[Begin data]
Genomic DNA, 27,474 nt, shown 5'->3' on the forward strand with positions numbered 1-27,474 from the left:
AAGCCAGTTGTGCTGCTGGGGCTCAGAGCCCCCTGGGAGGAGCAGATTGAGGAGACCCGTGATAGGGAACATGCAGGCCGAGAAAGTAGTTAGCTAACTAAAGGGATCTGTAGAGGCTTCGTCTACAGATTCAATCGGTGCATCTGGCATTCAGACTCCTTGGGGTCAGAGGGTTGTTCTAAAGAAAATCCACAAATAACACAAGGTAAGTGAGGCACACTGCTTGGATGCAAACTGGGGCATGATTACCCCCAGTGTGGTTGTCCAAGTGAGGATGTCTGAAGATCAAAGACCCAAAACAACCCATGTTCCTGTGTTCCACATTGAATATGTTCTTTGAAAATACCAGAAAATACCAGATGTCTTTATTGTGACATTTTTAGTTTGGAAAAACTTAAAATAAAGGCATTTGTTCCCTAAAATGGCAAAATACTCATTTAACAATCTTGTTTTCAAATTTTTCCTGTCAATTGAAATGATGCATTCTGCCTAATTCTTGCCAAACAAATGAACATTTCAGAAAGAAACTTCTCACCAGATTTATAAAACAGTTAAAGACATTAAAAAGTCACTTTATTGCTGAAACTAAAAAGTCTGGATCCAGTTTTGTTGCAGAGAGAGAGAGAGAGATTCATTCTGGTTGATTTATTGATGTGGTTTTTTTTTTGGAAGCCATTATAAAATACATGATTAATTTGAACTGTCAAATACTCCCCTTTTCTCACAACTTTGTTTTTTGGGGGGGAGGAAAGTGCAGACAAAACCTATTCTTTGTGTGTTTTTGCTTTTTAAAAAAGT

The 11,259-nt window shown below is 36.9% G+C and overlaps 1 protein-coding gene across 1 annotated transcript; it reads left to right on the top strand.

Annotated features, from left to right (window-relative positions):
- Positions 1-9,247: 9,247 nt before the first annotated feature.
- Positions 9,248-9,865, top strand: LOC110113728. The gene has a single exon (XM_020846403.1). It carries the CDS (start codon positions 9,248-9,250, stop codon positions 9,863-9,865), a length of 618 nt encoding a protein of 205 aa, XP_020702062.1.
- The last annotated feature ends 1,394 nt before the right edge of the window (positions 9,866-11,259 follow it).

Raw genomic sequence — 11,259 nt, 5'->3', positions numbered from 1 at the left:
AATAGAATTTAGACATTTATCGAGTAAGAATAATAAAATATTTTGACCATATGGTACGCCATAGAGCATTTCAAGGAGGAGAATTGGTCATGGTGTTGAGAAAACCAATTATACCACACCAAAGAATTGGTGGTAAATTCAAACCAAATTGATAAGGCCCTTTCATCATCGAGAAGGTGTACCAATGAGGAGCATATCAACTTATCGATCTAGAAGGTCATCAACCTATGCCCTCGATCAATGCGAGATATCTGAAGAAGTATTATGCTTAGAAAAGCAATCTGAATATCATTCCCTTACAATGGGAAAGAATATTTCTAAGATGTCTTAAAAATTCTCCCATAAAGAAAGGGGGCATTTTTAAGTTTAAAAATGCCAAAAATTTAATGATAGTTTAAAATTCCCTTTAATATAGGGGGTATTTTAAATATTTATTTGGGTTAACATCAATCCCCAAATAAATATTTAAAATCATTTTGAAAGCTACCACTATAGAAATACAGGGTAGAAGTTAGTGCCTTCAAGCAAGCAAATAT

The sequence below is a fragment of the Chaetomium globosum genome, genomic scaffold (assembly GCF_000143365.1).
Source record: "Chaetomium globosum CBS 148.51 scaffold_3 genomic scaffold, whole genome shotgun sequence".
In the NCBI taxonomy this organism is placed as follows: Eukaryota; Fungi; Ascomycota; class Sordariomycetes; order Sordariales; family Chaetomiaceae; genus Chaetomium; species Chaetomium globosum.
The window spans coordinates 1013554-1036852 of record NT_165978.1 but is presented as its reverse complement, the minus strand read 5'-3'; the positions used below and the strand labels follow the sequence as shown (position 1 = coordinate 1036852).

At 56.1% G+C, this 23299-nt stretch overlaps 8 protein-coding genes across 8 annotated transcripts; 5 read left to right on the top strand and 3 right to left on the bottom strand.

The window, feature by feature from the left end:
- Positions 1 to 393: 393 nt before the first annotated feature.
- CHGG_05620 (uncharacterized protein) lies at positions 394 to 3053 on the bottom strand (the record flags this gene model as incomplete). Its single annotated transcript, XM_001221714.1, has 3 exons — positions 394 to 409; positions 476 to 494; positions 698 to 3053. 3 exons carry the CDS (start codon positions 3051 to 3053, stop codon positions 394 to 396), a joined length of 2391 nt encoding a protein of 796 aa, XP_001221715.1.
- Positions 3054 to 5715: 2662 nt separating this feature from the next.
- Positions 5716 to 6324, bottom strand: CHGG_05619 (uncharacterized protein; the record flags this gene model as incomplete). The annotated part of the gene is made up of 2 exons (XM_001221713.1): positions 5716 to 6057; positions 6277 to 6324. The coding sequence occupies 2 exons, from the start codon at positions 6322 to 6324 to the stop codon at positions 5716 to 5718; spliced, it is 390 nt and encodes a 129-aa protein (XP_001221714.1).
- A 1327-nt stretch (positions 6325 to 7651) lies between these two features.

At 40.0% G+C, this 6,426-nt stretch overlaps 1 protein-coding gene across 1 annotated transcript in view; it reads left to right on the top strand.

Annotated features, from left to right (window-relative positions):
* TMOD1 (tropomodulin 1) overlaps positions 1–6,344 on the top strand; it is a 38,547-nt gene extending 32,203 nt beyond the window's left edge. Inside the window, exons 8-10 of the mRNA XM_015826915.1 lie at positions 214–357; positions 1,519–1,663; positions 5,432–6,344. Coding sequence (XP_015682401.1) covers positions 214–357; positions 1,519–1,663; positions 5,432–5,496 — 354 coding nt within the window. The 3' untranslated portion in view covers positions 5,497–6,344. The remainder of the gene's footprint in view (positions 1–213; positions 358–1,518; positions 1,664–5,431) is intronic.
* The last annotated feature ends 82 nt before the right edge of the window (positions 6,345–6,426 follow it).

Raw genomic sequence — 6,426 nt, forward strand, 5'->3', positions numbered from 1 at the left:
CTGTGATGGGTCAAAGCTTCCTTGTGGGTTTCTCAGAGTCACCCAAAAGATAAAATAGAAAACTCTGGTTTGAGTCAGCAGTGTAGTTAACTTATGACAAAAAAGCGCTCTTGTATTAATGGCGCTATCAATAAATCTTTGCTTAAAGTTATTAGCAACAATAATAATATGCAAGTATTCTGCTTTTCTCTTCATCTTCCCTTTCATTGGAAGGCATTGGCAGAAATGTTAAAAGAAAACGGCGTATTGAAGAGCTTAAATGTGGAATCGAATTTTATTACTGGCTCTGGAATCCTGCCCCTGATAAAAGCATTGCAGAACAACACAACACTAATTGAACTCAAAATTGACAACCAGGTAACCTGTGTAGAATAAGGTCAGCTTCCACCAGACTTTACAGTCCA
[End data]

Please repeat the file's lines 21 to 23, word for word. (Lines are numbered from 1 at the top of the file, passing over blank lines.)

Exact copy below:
At 40.0% G+C, this 6,426-nt stretch overlaps 1 protein-coding gene across 1 annotated transcript in view; it reads left to right on the top strand.

Annotated features, from left to right (window-relative positions):
* TMOD1 (tropomodulin 1) overlaps positions 1–6,344 on the top strand; it is a 38,547-nt gene extending 32,203 nt beyond the window's left edge. Inside the window, exons 8-10 of the mRNA XM_015826915.1 lie at positions 214–357; positions 1,519–1,663; positions 5,432–6,344. Coding sequence (XP_015682401.1) covers positions 214–357; positions 1,519–1,663; positions 5,432–5,496 — 354 coding nt within the window. The 3' untranslated portion in view covers positions 5,497–6,344. The remainder of the gene's footprint in view (positions 1–213; positions 358–1,518; positions 1,664–5,431) is intronic.